Committees in the Senate and House held hearings in July to examine the privacy implications of online behavioral advertising technology. Broadband Internet access providers (ISPs) potentially could use technology known as deep packet inspection (DPI) to monitor their subscribers' online activities, such as the websites they visit and the search terms they use. Such information would generate a user profile, which in turn would guide the placement of online ads as a subscriber surfs the Web. An ISP would receive a fee when an ad is placed or clicked on, tapping into the existing billion-dollar online advertising market.

Publicly available information concerning DPI tools stresses that the information collected—standing alone without cross-referencing an ISP's subscriber records—does not personally identify an individual. In addition, plans to deploy DPI tools usually include an opportunity for subscribers to "opt-out" in some respect. Some in Congress, however, remain skeptical.

Into the Limelight

Targeted online advertising has, in many respects, operated in a legal vacuum, where old regulation had not been shown to apply, and new regulation had not been adopted. The emergence of powerful DPI tools could prompt lawmakers to fill the void.

DPI technology hit center stage on July 9, when the Senate Committee on Commerce, Science and Transportation held a full committee hearing on the privacy implications of online advertising. ISPs had declined the committee's invitation, but providers of DPI tools were in attendance. While Senator Byron Dorgan (D-ND), who chaired the meeting, acknowledged that Internet advertisements support free online services, he voiced concerns about the invisibility of data collection, whether data would be secure and how it would be used. He also emphasized the importance of consumer choice.

Whether DPI collections can occur without a consumer's express approval was a flashpoint in the July 17 hearing of the Subcommittee on Telecommunications and the Internet of the House Commerce Committee. Rep. Edward Markey (D-MA) asserted that existing federal law requires opt-in consent, comparing DPI tools to the post office's opening personal mail. Before such an intrusion, he asserted, consumers must receive meaningful notice, and no data collection may occur without their express consent. In a heated exchange with Rep. Markey, Robert Dykes, Chairman and Chief Executive Officer of NebuAD Incorporated, a DPI tool vendor, instead asserted the legality of "robust notice," informed subscriber choice (apparently, an "opt-out" choice) and a policy against linking collected data to personally identifiable information.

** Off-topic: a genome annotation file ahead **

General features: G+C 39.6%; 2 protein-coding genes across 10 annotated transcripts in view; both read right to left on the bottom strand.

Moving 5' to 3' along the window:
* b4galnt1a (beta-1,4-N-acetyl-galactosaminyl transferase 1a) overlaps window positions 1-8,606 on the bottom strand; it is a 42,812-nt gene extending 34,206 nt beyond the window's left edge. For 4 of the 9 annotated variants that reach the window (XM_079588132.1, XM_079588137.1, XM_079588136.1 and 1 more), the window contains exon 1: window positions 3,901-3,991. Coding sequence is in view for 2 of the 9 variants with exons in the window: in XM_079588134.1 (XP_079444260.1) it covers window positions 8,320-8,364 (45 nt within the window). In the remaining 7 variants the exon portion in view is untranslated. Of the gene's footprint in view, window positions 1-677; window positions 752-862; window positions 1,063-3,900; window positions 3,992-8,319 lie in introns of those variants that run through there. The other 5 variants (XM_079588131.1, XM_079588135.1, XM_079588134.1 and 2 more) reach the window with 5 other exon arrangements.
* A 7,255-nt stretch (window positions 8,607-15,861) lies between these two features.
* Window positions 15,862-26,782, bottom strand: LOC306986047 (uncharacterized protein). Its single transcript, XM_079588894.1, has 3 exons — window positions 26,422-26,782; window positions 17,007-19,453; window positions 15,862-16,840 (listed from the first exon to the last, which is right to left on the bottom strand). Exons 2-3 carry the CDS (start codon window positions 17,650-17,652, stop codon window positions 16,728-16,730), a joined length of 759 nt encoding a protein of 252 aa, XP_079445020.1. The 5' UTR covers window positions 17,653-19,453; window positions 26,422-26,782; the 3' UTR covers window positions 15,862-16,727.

Whether existing law requires an "opt-in" choice is subject to debate. But this view underpins a July 14 letter to ISP Embarq from Rep. Markey and his colleagues, John Dingell (D-MI), the Chairman of the House Commerce Committee, and Joe Barton (R-TX), the ranking member. This bipartisan group demanded information about a DPI test Embarq allegedly conducted using real subscriber information, including the notice that was given, the choices offered and the legal justifications for the test.

Confluence of Interests for Federal Legislation?

July's congressional hearings are the latest in a long history of challenges to online advertising brought by privacy advocates. So far, their efforts have not yielded much federal legislation. But the prospect of DPI-driven advertising may change this dynamic.

Large search engine companies, the dominant actors in today's online advertising market, might support federal law. Indeed, during the Senate hearing, representatives from Google Inc. and Microsoft Corporation both called for the passage of baseline federal privacy legislation to prevent a state law patchwork. These companies may also have larger strategic interests in privacy legislation. By applying to all online advertising, a privacy law could curb any relative advantage for ISPs due to richer, DPI-generated subscriber profiles. Thus, a market-wide privacy burden could prevent ISPs—the potential new entrants—from eroding the search engine's existing large market share.